Well, even last year, our offense wasn’t that far behind Texas and Oakland. Again, depending on which park factors you use and how sophisticated you get in applying them, Anaheim was clearly the best offense in the division last year, about sixty or so runs better than Oakland and Texas (which were basically the same quality), with Seattle about 20 runs back of that. Seattle has obviously done the most to improve the offense this offseason, so it wouldn’t be a shock if we did wind up with the best offense in the division next year. Park factors might hide that, though. Safeco is pretty brutal.

  7. NBarnes on December 20th, 2004 9:02 am

    #36: Assume that your 1 through 4 hitters are already determined (as they are for the Ms in 2005 in any sort of sane world). Then arrange these three players in the 5 through 7 slots, based on their 2004 lines (ba, obp, slg).

    Player #1 – .275 .335 .500
    Player #2 – .251 .317 .423
    Player #3 – .304 .353 .472

    Most people are going to either do Player #3 in the 5 slot, then 1, then 2. Some will do 1, 3, then 2, which is defensible.

    Which means that you’re looking at Ichiro, CF de jour, Beltre, Sexson, and then either Ibanez, Jacobsen, and then Boone, or Jacobsen, Ibanez, and Boone. Boone’s 2004 line simply fails to be even remotely as good as either Jacobsen’s or Ibanez’s. Until he can re-establish himself as a hitter of note or the people ahead of him fail downwards in the order, Boone is not the Ms’ rightful #5 batter.

    Ob pushing the debate forward: If I were Harvasi (that being the Vulcan mind meld of Hargrove and Bavasi that looks at issues like ‘I need a #x hitter, who can I get and what do I have to hive up to get it?’), my #2 concern behind my starting pitching (and it’s a pretty distant #2, to be fair) is trying to find a #2 hitter that’s worth putting between the best leadoff man in baseball today and the man who led MLB in home runs the previous season. The prospect of putting Winn or Ibanez there fails to excite. Reed certainly projects as the man to put there, but as of the season opener, I’m not confidant that I want to place that egg in that basket. Boone’s .317 2004 OBP is something I want to keep far, far away from my #2 slot. And that would my #2 concern for the Ms, if I were Harvasi.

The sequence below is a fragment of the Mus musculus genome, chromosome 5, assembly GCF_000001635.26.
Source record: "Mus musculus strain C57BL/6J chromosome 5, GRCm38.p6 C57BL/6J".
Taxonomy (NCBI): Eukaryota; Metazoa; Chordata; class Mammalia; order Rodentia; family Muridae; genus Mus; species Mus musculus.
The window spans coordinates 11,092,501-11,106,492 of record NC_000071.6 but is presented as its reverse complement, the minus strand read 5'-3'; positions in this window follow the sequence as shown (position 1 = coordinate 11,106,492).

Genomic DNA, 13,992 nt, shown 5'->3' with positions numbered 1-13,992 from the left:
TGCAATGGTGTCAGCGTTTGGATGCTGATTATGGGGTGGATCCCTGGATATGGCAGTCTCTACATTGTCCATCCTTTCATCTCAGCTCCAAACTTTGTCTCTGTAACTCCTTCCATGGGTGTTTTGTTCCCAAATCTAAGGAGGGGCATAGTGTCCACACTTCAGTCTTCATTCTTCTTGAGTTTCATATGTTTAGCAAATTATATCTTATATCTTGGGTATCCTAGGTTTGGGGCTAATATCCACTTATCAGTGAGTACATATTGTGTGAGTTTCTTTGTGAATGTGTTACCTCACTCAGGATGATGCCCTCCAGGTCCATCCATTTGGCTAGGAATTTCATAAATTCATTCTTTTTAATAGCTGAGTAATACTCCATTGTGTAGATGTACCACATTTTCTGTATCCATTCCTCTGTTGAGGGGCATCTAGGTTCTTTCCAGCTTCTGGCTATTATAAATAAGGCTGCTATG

8. Aaron on December 20th, 2004 9:28 am

    The first thing I thought of when I heard Mulder was gone was how much salary Beane had just cleared in the last few days. Sure, the attraction of the Big Three was that they’re young and good and cheap, but he got even younger and cheaper by dealing them (we’ll see how much better, if any). He plugged some holes, and probably cleared enough payroll to replace at least one of Hudson or Mulder, while stocking the Rivercats and his bullpen even further.

    I guess 2005 is the year we find out who was really more responsible for the A’s success the last 4-5 years, Beane or the personell that he inherited….

  9. Jim Thomsen on December 20th, 2004 2:18 pm

    Here’s a good story with Beane’s insight into his method/madness:

  10. moira on December 20th, 2004 3:24 pm

    Deanna, that sounds like am awesome idea!
    So this being the season for stubborn unrealistic optimism, the Angels could be injury-prone, the Rangers could continue to be the never-rans, and the A’s could be just so-so. AND, the Mariners COULD perform above expectations. This off-season is taking way too long.